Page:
The best laid plans of mice and men as they say. As photographers we often plan the hell out of shoots only to find our plans lie in ruin when we arrive on site. Very often this is because of the weather, rain, dull light and wind can all contribute to making us feel very negative about a shoot. Sometimes however perseverance is the key, to coin an oft used phrase, Keep Calm and Carry On.
A couple of years back I did a travel photoshoot of Ghent and Bruges in northern Belgium. Both gorgeous cities, the shoot was in early September. This is often a fine time of the year for photography in the northern hemisphere. Indeed my three days in Ghent were perfect, great light, beautiful locations and some fine beer to boot. Arriving in Bruges, just 30 minutes north, the weather had changed. It had become overcast, dull and very uninspiring. Still, I went ahead with my planned shoot and this is how it panned out.
My chosen location for the my first Bruges shoot was one of the iconic ones. The junction of Rozenhoedkaai and Braambergstraat overlooking the Dijver Canal. This location gave a beautiful view of both the Belfry of Bruges in one direction. In the other, the Church of Our Lady. Both are great looking shots and with a camera on a tripod you can simply pan between the two as the light changes to suit. The problem was the light.
The weather was not bad, but the light was. It was that mid to low dank overcast that often covers northern Europe making even black and white shots look poor. I had arrived late afternoon. On Saturday's this means thousands of tourists all vying for space in the limited corner to shoot the same scene. Having found a good spot, I waited for the tourists to vacate it and firmly planted my flag there, aka my tripod.
Of course many of you who shoot with tripods, will know that far from keeping people away, they are tourist magnets. Soon I was surrounded by people not only trying to line up the same shot as me on their iPhones but also interrupting me and asking me to take their photo. Combined with the dull light I was beginning to feel quite negative about the whole thing. As I only had three days and the weather had the possibility of livening up, I persevered.
Getting the Shot
The plan had always been to shoot from late afternoon, through the golden hour into the blue hour. As mentioned the late afternoon was pretty dull and uninspiring. The golden hour was very much the same, the overcast blocking any golden sunlight that might have been around. Towards the end of the golden hour though, there was a sudden break in the clouds in the direction of the Belfry. With the camera locked off, I started to shoot 5 image, 2/3rd stop brackets. The sky was still dull but by using a graduated 3 stop ND, I was able to punch out some of the late golden hour colour into it.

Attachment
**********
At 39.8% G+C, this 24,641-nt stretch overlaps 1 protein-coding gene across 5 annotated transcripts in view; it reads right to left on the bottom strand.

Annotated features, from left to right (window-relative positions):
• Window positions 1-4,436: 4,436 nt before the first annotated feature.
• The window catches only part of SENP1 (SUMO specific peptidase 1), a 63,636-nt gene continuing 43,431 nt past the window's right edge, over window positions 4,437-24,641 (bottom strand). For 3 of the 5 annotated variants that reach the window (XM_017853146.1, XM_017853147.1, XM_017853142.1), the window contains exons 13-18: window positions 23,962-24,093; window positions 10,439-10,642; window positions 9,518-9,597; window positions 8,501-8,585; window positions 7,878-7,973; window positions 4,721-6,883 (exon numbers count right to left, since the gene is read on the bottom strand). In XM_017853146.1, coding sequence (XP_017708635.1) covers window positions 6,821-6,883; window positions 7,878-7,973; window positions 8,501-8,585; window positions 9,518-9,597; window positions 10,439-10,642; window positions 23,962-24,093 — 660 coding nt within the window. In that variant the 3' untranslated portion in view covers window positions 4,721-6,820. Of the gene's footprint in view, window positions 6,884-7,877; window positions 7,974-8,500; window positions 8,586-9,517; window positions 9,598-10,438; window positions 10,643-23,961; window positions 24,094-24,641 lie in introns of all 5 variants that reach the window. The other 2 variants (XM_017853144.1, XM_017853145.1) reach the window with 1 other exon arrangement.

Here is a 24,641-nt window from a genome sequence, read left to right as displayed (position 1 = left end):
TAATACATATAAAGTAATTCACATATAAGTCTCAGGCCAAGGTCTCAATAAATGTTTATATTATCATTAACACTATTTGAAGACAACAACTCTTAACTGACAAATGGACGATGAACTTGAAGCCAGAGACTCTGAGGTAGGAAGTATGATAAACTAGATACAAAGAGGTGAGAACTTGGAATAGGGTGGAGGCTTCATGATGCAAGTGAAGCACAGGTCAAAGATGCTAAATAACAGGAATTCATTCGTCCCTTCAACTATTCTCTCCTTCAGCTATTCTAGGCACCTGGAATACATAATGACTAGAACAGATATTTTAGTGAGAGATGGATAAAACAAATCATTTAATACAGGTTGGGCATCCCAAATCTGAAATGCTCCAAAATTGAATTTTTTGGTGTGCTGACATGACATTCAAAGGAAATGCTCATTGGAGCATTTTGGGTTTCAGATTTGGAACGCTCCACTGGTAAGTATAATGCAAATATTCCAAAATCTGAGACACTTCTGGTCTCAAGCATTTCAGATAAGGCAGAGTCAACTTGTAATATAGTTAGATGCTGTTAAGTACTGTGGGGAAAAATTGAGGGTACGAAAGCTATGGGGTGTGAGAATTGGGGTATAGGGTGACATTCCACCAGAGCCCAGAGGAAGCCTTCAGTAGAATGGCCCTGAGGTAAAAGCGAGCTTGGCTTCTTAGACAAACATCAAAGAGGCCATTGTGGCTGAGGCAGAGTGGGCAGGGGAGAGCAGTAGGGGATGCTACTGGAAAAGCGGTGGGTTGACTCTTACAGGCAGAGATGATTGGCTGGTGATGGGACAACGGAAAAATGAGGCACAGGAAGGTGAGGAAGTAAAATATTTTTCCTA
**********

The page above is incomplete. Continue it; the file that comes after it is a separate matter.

As the sun finally dropped, the light slipped into mediocrity once more until the lights on the buildings began to come on. One by one, the different buildings starts to take on an attractive look. At the same time the evening sky started to drift into a beautiful deep blue. The scene was set for a nice picture at last. I kept the camera locked off on the tripod, with the exact scene I wanted and simply fired away 5 shot brackets every 30 seconds as the blue hour turned to night. You gain an instinct for images that you know are going to work, even if on screen they looked nothing special. The last 20 minutes of the shoot had all the hallmarks of a good shot but I would not truly know until I got them into Lightroom.
I travel light and so my kit was minimal. The main camera was a Fuji X-Pro 1 and I was using the beautiful XF 14mm f2.8 on it. It was mounted on a Manfrotto carbon fibre tripod whose weight benefits were nullified by a quite heavy Manfrotto ball head. In reserve and handheld for other shots was a Fuji X100s. Images were shot in both RAW and JPEG, the latter giving me a decent preview for the post production.
The shoot was finally edited once I got home using Lightroom. Virtually none of the early shots were that great. However with some manipulation and selective editing, several of the late golden hour shots looked great. As I thought the blue hour shots really worked and one or two in particular have gone on to produce very good sales for me.
The moral of this story, light can change and if your time is limited don’t give up, a great shot might be just minutes away.
If you would like to see a detailed rundown of Jason's editing of this image that has gone on to be of his best sellers, then there is a special on his video tutorial until Monday. Grab it here while it lasts.